Landing: A tale of very late spring

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Meadow at Hebert Arboretum, Pittsfield MA, one site in my Forest Therapy Guide Training.

In late May, I experienced the first part of my Forest Therapy Guide training: seven cold but beautiful days in western Massachusetts woods, gardens, and farms.

Initially, I had a hard time settling in. I was distracted by calls from my regular life and then my A-Plus Student thoughts barged in.

I knew enough to confess at the start, so in our opening circle I stepped forward.

“I don’t feel like I’ve mentally landed here yet. One of my big challenges is to overcome perfectionism. Please help me make mistakes. I know life is about falling down and getting up, falling down and getting up, and I am still scared of both of those.”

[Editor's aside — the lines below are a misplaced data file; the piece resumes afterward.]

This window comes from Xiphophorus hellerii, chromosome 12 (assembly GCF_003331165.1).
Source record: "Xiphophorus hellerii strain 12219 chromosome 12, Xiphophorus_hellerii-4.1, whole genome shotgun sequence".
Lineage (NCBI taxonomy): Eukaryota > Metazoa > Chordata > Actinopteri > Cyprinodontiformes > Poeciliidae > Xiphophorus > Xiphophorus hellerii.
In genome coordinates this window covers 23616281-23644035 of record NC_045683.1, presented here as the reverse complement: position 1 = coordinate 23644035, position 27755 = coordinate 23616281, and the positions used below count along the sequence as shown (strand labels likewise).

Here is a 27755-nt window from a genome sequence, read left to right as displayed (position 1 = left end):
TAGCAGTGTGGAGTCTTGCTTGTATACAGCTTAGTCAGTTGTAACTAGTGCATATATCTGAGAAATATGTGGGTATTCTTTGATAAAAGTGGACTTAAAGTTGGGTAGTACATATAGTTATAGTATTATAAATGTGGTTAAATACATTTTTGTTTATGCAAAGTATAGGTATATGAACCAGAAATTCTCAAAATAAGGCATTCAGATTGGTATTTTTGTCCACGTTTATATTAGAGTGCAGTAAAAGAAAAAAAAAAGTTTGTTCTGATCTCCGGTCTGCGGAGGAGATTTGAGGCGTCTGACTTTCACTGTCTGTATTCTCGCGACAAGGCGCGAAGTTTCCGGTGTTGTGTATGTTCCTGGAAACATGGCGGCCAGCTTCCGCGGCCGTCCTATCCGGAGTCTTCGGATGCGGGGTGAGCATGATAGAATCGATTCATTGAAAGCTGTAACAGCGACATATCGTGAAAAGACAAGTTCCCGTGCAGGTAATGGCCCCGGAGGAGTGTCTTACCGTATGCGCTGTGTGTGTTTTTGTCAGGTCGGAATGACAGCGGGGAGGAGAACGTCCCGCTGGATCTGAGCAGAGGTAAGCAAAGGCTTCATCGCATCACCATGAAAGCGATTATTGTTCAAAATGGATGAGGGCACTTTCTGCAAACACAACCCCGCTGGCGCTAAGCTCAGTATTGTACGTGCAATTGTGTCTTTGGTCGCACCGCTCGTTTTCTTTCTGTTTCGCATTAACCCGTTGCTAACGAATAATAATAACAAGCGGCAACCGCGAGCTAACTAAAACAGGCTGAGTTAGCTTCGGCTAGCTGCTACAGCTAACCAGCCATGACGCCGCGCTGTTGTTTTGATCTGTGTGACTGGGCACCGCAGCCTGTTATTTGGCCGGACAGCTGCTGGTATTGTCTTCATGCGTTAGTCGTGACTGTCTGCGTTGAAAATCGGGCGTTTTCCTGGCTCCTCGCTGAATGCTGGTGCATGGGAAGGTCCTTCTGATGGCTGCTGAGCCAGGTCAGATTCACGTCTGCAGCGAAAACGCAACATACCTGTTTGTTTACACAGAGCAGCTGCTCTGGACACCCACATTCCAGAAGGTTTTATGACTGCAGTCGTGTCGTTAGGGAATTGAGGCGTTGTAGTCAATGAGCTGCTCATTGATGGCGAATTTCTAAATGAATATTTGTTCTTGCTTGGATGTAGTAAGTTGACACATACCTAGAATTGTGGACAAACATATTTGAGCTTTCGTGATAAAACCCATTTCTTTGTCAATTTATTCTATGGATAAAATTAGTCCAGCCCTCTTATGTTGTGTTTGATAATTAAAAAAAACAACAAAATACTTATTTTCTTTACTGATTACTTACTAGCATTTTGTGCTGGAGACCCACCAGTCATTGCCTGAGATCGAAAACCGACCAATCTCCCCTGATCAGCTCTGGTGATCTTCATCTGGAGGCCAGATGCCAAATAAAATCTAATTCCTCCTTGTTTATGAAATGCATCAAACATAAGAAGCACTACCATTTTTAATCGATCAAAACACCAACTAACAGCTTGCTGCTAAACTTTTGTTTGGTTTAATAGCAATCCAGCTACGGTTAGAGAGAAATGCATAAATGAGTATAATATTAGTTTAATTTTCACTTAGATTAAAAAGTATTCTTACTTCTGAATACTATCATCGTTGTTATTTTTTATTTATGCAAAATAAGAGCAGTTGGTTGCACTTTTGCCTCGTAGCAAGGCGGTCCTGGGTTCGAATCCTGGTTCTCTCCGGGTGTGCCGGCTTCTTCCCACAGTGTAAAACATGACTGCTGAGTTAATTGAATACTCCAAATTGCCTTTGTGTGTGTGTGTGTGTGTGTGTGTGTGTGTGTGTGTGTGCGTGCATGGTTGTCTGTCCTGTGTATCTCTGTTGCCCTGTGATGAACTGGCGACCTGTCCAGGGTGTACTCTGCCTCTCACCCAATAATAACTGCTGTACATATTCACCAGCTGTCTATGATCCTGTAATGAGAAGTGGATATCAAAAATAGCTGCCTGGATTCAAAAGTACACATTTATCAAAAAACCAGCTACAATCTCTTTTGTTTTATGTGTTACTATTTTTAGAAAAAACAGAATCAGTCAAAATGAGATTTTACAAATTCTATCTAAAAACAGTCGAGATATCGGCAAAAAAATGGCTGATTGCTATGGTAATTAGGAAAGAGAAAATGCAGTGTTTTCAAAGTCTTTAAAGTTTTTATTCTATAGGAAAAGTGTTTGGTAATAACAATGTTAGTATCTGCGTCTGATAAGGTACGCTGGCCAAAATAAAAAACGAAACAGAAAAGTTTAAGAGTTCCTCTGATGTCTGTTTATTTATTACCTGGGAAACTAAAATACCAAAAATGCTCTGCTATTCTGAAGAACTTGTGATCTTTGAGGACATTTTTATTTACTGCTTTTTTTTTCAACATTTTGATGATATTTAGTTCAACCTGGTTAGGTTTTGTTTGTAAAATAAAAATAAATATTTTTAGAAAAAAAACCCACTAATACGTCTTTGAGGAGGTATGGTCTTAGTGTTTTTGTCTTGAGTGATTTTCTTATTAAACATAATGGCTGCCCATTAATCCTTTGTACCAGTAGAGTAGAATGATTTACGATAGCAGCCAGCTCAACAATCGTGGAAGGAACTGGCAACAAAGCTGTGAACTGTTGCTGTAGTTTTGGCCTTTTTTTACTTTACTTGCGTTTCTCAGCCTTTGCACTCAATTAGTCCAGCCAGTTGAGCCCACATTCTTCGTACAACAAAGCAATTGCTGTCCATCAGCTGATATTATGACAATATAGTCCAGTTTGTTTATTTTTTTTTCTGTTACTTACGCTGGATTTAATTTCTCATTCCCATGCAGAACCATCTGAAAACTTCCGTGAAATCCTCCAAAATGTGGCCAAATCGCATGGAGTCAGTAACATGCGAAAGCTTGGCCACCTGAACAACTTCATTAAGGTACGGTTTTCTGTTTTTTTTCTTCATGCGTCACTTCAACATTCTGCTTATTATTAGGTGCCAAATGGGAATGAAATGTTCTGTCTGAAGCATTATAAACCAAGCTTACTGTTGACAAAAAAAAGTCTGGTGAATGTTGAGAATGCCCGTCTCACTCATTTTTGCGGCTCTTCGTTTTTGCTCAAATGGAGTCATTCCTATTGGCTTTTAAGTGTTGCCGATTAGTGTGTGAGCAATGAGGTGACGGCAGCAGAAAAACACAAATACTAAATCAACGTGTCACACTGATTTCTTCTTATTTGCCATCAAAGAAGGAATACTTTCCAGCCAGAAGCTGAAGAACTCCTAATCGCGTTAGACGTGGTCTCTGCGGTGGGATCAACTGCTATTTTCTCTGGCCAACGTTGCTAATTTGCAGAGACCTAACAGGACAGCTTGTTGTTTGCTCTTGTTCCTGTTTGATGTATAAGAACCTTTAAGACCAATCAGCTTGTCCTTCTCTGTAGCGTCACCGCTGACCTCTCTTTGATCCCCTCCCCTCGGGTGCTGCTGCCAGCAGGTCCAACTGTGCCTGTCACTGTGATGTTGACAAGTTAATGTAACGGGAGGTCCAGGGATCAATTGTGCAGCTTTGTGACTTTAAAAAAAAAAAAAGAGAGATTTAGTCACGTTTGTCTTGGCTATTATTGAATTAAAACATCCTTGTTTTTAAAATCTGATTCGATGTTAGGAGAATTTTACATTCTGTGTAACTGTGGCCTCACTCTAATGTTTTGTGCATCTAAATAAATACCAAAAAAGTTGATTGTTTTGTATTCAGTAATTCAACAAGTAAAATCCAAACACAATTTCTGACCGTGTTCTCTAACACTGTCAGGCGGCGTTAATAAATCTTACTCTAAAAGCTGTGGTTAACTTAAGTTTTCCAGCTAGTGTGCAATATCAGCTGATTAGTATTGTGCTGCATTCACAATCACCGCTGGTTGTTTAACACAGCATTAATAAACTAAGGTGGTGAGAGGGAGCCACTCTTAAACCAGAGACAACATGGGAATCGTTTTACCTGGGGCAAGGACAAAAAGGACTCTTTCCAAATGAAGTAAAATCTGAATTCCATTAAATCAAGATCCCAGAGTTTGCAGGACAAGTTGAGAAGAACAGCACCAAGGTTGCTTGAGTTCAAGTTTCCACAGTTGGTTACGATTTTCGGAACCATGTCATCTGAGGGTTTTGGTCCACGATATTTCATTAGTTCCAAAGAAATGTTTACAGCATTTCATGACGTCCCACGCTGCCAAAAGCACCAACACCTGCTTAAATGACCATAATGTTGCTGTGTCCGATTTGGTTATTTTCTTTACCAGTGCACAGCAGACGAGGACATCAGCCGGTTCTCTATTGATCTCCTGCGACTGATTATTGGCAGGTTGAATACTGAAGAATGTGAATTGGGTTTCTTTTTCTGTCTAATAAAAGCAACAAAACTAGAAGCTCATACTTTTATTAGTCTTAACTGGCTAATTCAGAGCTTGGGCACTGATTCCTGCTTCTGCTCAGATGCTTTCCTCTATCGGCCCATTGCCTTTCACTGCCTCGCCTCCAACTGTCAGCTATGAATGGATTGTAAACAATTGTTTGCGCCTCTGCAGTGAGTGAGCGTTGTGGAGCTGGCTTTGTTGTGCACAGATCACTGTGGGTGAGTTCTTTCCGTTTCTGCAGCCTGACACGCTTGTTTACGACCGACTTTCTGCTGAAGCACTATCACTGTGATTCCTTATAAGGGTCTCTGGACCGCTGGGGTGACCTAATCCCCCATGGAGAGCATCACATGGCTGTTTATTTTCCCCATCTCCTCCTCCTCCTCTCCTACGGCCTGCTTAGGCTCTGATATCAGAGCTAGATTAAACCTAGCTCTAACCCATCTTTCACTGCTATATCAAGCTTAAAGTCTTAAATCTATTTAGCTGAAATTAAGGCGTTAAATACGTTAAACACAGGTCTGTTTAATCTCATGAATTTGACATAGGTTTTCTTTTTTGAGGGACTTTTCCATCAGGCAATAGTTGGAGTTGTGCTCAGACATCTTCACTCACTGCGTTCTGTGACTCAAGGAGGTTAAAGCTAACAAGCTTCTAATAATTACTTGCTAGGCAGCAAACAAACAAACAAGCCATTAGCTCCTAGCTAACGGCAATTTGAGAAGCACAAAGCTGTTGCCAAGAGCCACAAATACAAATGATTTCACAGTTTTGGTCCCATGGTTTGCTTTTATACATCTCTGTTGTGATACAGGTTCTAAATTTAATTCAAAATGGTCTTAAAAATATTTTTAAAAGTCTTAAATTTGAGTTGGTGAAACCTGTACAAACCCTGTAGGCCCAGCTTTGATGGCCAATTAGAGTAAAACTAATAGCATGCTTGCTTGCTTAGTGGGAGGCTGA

Later, one of my fellow trainees, Stana, wrote on rocks for each of us. She gifted me with the message Perfectly Imperfect.

I landed.

***

One of the deep and unexpected pleasures of that week was to experience the outdoors like a little kid.

—I “broke the rules” (whose rules? I ask now) when I took off my shoes and squished my toes into a huge patch of shiny green moss.
—Then I floated my feet in the cold early spring water of a mountain stream.
—Doing that, I splattered sticky mud all over myself and then wiped my numb feet dry on my pants. On my pants!
—I got amazed all over again by the shape of leaves, the sparkle of seeds flying, and the glow of dandelions in a meadow. I poked out my tongue to taste the wind.
—I let myself touch trees and sit quietly for long periods of time.

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To see leaves from a different angle, differently lit.

When I returned home, I felt full, maybe overfull—not just of natural connections but also because I’d met and deeply interacted with almost twenty new people.